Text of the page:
During the year the Canadian Contingent was involved in further fighting, assaulting German lines in the unsuccessful battles of Festubert and Givenchy. In the aftermath of these engagements, the Canadian Contingent was reorganised into the Canadian Corps, consisting of two divisions led by Turner and Currie who were under the overall command of British Lieutenant-General Edwin Alderson.[2] Mercer was detached from his Brigade and placed in charge of coordinating the mass of small and independent Canadian units which were steadily arriving from Canada.[5] During the autumn of 1915 Mercer was able to shape this force (which included dismounted cavalry regiments and British Indian artillery) into an effective infantry unit and in January 1916 he was confirmed as Major-General in command of the 3rd Canadian Division, as this disparate force became.[2][8]

Death at Mount Sorrel[edit]

In early June 1916, the Canadian Corps was again posted to trenches around the Belgian town of Ypres. The new commander of the Canadian Corps, Julian Byng, was inspecting the Corps positions in front of a German-held rise named Mount Sorrel and noted that the Canadian troops were overlooked by German positions and under constant danger of enemy fire. The Germans also seemed to be digging new sap trenches which implied that an assault was intended.[9] Byng ordered Mercer to make a reconnaissance of the front line and draw up a plan to overrun the more dangerous German positions in a local attack. Mercer complied on the 2 June, conducting a standard inspection of front line Canadian trenches at 08:30.[5]

Shortly after Mercer had arrived in the trenches, a massive German artillery bombardment began, heavy calibre shells destroying trenches and caving in dugouts, killing many Canadian soldiers. Mercer was trapped in a dugout and then stunned by a huge shell burst which wounded most of his staff and the officers of the battalion he was inspecting. The more badly wounded among the officers were transported to an underground field hospital but Mercer was left behind with wounded aide Captain Lynam Gooderham, and so was not present when the hospital was buried by the explosion of four mines which preceded a large-scale German attack.[5] In the confused situation, Mercer and Gooderham attempted to escape the advancing enemy but inadvertently ran into crossfire, where Mercer's leg was broken by a bullet.[9]

Mercer and Gooderham sheltered from the continued artillery bombardment in a battered trench, both suffering from the effects of their wounds, until 01:00 on the 3 June. By this stage of the battle an artillery duel had begun between the armies who were still mixed together, Mercer and Gooderham trapped in between.[9] At approximately 02:00 a shrapnel shell exploded in the trench in which they were hiding, further wounding Gooderham and killing Mercer instantly with shrapnel wounds to the heart. Gooderham stayed with his commanding officer's body until captured by advancing German troops who buried the general's corpse in a shallow grave at Gooderham's request.[9] The buried field hospital was also captured by the advancing Germans and as a result nobody who knew of the general's whereabouts on the day returned to Allied lines. A staff officer later claimed that the shell which killed Mercer was British in origin, although it is unclear how this conclusion was reached.[5]

Believing Mercer to have been captured, General Currie assumed command of the battle and with the use of saturation bombardment was able to retake the lost trenches and drive the Germans back to Mount Sorrel despite heavy casualties.[5] On the 21 June a Canadian burial party found 30 bodies in a sector of trench, amongst them General Mercer's remains, only recognisable by his uniform decoration. Mercer was buried in a military grave at Lijssenthoek Military Cemetery, later surmounted with a Commonwealth War Grave headstone.[10] Mercer's funeral was attended by many men of his Division and from his old regiments as well as numerous Canadian and British officers who had worked alongside him. Mercer was posthumously mentioned in dispatches for his courage under fire,[11] the third time he had been so mentioned, and his division was taken over by Major-General Louis Lipsett who was himself killed in action two years later.[12] Mercer is remembered as an efficient and capable organiser who never got the opportunity to demonstrate the tactical nous he had shown in training and exercises. He also remains the highest ranking Canadian officer to ever be killed in combat.[2]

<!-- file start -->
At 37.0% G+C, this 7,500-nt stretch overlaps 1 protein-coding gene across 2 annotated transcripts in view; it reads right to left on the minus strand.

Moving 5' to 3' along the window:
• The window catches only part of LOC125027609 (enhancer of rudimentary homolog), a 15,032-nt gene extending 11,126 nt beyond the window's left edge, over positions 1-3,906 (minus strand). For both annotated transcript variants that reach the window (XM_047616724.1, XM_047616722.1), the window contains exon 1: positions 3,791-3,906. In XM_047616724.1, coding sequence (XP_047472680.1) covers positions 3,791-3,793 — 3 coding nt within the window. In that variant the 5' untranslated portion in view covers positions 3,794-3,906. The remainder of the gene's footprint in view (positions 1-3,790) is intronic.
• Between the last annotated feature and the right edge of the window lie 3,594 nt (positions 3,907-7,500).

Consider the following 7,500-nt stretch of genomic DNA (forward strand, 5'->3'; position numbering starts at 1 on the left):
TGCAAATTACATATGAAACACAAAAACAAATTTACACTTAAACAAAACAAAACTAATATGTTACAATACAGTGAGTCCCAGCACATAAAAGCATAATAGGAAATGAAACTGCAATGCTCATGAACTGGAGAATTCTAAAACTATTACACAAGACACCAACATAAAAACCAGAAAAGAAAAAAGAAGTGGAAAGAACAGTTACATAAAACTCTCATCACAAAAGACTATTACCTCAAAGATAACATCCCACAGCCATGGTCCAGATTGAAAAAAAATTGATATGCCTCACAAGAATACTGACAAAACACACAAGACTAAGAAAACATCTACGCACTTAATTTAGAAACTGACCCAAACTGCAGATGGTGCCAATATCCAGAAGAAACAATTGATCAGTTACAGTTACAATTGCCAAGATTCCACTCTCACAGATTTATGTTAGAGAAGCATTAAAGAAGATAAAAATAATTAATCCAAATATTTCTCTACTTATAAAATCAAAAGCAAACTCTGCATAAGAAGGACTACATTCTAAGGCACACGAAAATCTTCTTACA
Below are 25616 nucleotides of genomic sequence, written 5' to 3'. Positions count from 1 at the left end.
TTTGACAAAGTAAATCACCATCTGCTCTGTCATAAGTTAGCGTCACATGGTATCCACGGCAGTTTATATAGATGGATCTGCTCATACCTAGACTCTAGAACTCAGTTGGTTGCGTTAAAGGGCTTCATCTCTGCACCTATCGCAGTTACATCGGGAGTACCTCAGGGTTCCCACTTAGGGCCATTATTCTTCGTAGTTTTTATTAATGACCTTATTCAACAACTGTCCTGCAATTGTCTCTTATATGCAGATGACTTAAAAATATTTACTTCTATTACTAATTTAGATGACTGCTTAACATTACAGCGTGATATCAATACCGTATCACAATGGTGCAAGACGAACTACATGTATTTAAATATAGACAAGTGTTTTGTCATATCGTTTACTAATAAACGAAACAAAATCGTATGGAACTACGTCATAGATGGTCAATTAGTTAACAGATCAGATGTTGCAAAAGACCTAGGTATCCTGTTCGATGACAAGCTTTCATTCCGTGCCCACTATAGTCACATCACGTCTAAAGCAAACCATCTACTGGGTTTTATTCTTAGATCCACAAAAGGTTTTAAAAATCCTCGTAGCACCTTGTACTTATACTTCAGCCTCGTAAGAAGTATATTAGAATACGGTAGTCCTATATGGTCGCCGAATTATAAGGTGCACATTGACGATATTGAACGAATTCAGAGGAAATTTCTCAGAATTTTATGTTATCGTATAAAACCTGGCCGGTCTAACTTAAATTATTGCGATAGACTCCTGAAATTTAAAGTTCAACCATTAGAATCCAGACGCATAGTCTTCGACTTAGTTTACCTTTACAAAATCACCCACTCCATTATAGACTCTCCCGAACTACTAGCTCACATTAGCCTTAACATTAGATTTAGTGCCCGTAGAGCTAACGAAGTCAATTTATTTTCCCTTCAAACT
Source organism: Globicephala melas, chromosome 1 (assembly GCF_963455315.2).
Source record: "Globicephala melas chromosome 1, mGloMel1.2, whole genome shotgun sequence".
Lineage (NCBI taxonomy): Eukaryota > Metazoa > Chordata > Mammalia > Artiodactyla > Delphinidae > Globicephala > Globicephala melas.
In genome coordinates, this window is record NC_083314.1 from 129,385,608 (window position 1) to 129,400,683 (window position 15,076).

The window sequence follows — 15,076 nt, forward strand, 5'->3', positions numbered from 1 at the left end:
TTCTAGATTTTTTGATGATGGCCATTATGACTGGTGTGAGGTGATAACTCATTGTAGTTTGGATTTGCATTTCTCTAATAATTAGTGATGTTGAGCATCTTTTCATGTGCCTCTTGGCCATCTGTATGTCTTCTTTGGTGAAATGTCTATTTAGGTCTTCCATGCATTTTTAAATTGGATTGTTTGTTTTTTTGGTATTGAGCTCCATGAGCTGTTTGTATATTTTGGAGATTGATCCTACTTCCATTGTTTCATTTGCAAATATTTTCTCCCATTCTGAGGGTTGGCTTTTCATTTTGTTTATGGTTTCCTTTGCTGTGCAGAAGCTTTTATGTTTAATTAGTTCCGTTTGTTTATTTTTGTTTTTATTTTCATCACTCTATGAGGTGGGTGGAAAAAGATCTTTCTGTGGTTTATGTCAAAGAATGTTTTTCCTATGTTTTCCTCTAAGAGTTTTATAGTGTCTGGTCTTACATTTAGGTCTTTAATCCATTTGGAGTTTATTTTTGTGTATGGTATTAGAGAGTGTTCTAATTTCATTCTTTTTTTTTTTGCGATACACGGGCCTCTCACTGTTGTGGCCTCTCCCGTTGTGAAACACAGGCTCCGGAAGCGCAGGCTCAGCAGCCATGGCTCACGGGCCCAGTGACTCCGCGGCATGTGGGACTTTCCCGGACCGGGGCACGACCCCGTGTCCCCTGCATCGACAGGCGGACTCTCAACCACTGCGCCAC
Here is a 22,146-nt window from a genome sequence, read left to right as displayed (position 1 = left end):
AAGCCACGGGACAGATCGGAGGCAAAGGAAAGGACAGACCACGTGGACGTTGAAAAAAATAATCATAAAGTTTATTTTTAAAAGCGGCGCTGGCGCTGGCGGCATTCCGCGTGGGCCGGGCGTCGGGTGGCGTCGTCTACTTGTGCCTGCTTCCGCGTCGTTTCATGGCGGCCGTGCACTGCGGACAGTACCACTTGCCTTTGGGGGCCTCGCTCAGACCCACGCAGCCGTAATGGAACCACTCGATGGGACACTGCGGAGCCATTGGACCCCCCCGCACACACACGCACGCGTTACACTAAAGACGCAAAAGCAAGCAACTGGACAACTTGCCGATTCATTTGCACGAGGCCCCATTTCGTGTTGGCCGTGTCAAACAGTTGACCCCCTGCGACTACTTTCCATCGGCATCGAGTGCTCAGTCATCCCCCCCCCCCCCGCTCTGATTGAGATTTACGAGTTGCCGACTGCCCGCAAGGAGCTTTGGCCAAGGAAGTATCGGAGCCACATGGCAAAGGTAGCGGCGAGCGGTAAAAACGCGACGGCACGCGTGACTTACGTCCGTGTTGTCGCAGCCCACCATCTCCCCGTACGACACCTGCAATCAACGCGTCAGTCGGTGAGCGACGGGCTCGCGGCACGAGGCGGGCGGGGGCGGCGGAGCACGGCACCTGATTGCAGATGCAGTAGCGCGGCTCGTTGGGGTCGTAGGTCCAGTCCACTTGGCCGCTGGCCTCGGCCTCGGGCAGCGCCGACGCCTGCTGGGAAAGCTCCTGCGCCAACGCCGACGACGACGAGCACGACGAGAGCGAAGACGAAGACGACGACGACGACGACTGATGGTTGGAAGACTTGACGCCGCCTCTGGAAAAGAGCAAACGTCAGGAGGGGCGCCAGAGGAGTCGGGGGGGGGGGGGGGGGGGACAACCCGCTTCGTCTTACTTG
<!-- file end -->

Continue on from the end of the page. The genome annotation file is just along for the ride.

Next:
Legacy[edit]

General Mercer Public School in Toronto, originally built in 1923, was named after Mercer.[13]

Malcolm Mercer was also an active Freemason. Following the Armistice with Germany in 1918 steps were taken to create new Masonic Lodges in Toronto to accommodate returning soldiers looking to join Freemasonry, including a new Lodge in the West Toronto Junction neighbourhood of Toronto, which was instituted in 1919 and named The General Mercer Lodge in honour of Malcolm Mercer. The General Mercer Lodge remains active to this day, meeting at the same Masonic Temple in West Toronto where Mercer attended Lodge prior to the war.[14]

Notes[edit]

  1. ^ Mercer's birth date is disputed. The Dictionary of Canadian Biography claims that he was born in 1859, whilst MacKinnon suggests that he falsified his university records to appear younger than he was and that his real birth date was in September 1856.
  2. ^ a b c d e f g h i Mercer, Malcolm Smith, Dictionary of Canadian Biography, Retrieved 28 August 2007
  3. ^ Contrary to some sources, Mercer was not involved in suppressing the North-West Rebellion; although he was promoted to lieutenant during the campaign, he remained in Toronto.
  4. ^ Famous Members: Major-General Malcolm Smith Mercer, The Queens Own Rifles of Canada, Retrieved 28 August 2007
  5. ^ a b c d e f g h i j Major-General Malcolm Smith Mercer: The highest ranking Canadian officer killed in the Great War by friendly fire, Gordon MacKinnon, Canadian Military Journal, Spring 2007, Retrieved 28 August 2007
  6. ^ The London Gazette: no. 29086. p. 2096. 2 March 1915. Retrieved 2007-12-20.
  7. ^ The London Gazette: (Supplement) no. 29202. pp. 6111–6112. 23 June 1915. Retrieved 2007-12-20.
  8. ^ The London Gazette: no. 29409. p. 12686. 21 December 1915. Retrieved 2007-12-20.
  9. ^ a b c d P.94-96, Bloody Red Tabs, Davies & Maddocks
  10. ^ Casualty details: Major-General Malcolm Smith Mercer, Commonwealth War Graves Commission, Retrieved 28 August 2007
  11. ^ The London Gazette: (Supplement) no. 29964. p. 2093. 27 February 1917. Retrieved 2007-12-20.
  12. ^ P.82-83, Bloody Red Tabs, Davies & Maddocks
  13. ^ [1], Toronto District School Board, General Mercer Junior Public School (Gr JK - 6), Retrieved 11 March 2012
  14. ^ [2], The General Mercer Lodge A.F. & A.M. No. 548, The General Mercer Lodge - About Us, Retrieved 11 March 2012

References[edit]

Military offices
Preceded by
New Creation
General Officer Commanding the 3rd Canadian Division
December 1915 – June 1916
Succeeded by
Louis Lipsett